She looked back to the writing carved along the arch of smooth rock that ran over all three doors. 'Long life to the Spectra.'
She hoped that somewhere she'd missed something in the ancient writing, and that it was really a form of direction and it would tell her which tunnel to take. She stared at it a little while longer and then settled down to sleep, hoping that she'd think of something in her dreams.
She was disturbed during the night by a faint whispering.
"You've been very helpful."
Kantou listened, half asleep. It was as though she was hearing a memory that replayed and spoke to her inside her head.
"I never thought that it would have been so easy." The voice chuckled quietly. "You're right, but what does that matter? No one will ever know."
The voice drifted through Kantou's mind as she slept.
"There's not far left now," the voice continued. "It is a shame really
I was beginning to enjoy your company. There is just one thing I need to make my master's plan reality."
Kantou awoke with a jolt.
At first the light shining from the crystals stung her eyes, and her vision was blurred. She glanced around at the others, they all slept soundly. She rubbed her eyes, wondering how long she'd been asleep.
The torch rested nearby, the flames had gone, but a faint drift of smoke wafted up into the air where the thick cloth was still burning. In a sudden soft breeze, the smoke changed direction and wavered towards her.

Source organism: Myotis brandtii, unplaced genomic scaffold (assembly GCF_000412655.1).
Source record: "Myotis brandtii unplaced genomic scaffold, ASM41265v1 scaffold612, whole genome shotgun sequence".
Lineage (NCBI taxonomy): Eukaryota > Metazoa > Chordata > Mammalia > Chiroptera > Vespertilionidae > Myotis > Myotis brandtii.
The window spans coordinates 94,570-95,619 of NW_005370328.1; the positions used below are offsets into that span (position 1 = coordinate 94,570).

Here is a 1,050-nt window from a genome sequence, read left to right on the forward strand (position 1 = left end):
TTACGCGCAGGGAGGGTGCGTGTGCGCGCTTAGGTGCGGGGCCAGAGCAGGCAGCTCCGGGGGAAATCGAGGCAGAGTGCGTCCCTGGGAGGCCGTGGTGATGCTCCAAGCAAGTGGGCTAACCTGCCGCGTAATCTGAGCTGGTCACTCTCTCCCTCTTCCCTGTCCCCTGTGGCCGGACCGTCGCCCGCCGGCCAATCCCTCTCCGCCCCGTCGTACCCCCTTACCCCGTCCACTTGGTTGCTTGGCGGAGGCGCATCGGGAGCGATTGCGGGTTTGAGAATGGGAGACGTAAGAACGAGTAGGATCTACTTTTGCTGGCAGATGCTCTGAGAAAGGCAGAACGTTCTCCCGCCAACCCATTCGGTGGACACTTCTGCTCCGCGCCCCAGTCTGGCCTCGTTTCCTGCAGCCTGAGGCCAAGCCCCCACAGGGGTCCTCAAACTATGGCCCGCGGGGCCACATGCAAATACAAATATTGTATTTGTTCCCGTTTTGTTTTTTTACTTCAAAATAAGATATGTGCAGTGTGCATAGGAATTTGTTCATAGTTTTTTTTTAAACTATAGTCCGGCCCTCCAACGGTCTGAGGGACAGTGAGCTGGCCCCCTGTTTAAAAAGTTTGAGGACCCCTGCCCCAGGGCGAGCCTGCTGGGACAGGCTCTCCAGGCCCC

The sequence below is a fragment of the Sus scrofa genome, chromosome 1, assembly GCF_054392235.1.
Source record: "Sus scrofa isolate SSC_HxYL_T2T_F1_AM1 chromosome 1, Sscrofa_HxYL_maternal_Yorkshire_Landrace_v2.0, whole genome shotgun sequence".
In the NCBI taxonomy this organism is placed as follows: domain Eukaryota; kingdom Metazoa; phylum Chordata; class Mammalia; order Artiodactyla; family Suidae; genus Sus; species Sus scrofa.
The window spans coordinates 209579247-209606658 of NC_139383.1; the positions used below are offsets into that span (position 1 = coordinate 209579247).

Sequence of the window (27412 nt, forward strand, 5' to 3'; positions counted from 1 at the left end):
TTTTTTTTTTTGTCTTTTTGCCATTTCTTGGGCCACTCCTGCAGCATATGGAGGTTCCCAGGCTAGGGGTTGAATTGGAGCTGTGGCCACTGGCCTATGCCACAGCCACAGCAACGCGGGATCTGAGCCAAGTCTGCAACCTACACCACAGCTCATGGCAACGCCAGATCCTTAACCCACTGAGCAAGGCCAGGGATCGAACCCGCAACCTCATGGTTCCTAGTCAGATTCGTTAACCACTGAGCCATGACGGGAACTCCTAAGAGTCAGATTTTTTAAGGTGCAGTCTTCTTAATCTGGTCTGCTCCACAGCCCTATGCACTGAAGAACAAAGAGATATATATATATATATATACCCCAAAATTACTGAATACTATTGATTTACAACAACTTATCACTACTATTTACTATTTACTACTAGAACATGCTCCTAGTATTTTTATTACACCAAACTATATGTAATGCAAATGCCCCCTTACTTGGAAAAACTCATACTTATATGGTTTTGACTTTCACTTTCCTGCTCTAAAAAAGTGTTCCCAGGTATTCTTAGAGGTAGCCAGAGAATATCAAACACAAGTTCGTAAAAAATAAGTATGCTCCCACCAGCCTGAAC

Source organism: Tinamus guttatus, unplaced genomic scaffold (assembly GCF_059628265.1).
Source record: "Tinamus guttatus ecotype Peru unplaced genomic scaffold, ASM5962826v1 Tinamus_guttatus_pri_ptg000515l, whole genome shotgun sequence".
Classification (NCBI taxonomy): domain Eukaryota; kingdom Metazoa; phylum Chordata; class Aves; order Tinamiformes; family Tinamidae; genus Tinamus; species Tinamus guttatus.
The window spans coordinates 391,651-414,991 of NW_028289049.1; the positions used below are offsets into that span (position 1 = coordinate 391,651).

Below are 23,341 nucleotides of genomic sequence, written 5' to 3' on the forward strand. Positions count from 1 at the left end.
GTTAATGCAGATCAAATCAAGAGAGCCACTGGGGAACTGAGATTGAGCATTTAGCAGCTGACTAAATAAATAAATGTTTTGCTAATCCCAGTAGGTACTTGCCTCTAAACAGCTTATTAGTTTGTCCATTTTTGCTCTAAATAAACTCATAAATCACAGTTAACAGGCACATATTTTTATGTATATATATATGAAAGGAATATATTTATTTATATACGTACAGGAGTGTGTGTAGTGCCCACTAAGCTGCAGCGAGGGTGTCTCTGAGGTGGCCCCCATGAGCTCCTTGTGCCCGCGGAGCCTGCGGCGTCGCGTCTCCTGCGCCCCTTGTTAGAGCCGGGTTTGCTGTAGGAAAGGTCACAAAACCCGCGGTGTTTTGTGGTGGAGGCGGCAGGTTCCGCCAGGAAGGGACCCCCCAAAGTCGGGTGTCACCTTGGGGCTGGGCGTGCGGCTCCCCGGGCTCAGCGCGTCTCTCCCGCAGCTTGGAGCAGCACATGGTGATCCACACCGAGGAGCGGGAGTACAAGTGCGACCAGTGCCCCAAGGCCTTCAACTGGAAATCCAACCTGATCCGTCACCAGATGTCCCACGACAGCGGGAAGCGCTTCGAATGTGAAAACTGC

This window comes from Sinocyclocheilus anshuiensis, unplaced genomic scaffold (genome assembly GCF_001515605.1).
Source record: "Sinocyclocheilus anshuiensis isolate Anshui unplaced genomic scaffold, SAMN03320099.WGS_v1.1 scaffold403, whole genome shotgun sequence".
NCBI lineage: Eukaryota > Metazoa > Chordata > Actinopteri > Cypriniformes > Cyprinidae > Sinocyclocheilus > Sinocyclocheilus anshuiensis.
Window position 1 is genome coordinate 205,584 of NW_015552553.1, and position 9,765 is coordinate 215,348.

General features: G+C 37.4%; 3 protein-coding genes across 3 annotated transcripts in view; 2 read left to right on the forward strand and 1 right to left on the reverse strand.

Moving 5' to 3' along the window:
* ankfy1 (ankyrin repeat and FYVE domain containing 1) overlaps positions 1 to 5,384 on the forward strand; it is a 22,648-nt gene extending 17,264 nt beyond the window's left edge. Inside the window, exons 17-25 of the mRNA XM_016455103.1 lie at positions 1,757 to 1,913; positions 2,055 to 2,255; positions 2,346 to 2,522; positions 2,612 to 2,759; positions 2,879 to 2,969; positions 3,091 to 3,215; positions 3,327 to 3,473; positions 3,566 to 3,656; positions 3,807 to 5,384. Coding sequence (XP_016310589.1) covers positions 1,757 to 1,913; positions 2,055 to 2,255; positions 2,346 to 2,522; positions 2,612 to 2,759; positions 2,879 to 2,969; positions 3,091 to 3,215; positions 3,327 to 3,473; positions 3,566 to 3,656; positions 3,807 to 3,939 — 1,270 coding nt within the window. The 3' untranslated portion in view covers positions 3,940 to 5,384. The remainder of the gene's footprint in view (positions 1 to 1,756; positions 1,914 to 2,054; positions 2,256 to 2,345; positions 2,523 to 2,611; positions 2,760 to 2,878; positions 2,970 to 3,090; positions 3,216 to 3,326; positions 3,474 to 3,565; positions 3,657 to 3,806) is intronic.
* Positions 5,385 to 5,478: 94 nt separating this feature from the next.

She stared at it for a moment, and then realised what it meant.
She leapt up, and nudged Rantil on the shoulder. "Time to get up," she said. "You too."
Lakor pulled the blankets further over his head. "Just another five minutes
Rantil looked up. "Why are you in such a hurry?"
"I think we're rested enough," she replied.
Lakor yawned. "What time is it?"
"Time to get up!" she repeated.
Putoko woke suddenly, a little flustered. He jumped up, drowsy and half asleep.
They packed away the thin blankets back into their satchels, and joined Kantou at the entrance to the doors.
"Have you figured out which one to take?" Rantil asked.
She nodded. "We came through Temper's Wall three."
"There are three doors here, two of them must lead to other huge entrances to Temper's Wall
like the one we went through. They're locked and closed so they can't be making a draught. The final door must lead to the surface, to the Temple."
She didn't stop to see if they agreed and headed towards the passage. The light of the crystals was still strong when she turned the corner. It was brighter than the previous tunnel, and she was glad for it. Lakor was thankful for the light too, but paused and was waiting for Rantil to follow.
Rantil was about to join them when Putoko spoke. "Can I ask you something?"
He stuttered, "Do you really think it's wise for you to be carrying the Claviet?"
Puzzled, Rantil asked, "What makes you say that?"
if we do see the demon again, isn't he going to assume you've got it? If, I don't know, if I had it, he wouldn't expect
"You don't have to do that you know," Rantil interrupted.
"Try and protect me," Rantil smiled. "I'm sure I'll be fine."
Putoko couldn't come up with a reply, and their conversation ended. Lakor stared at him with an untrusting gaze; they stared at each other for a lingering moment, before Putoko broke away and followed Rantil in the direction Kantou walked. Lakor tried to shake off the strange feeling in his gut and ran up after them.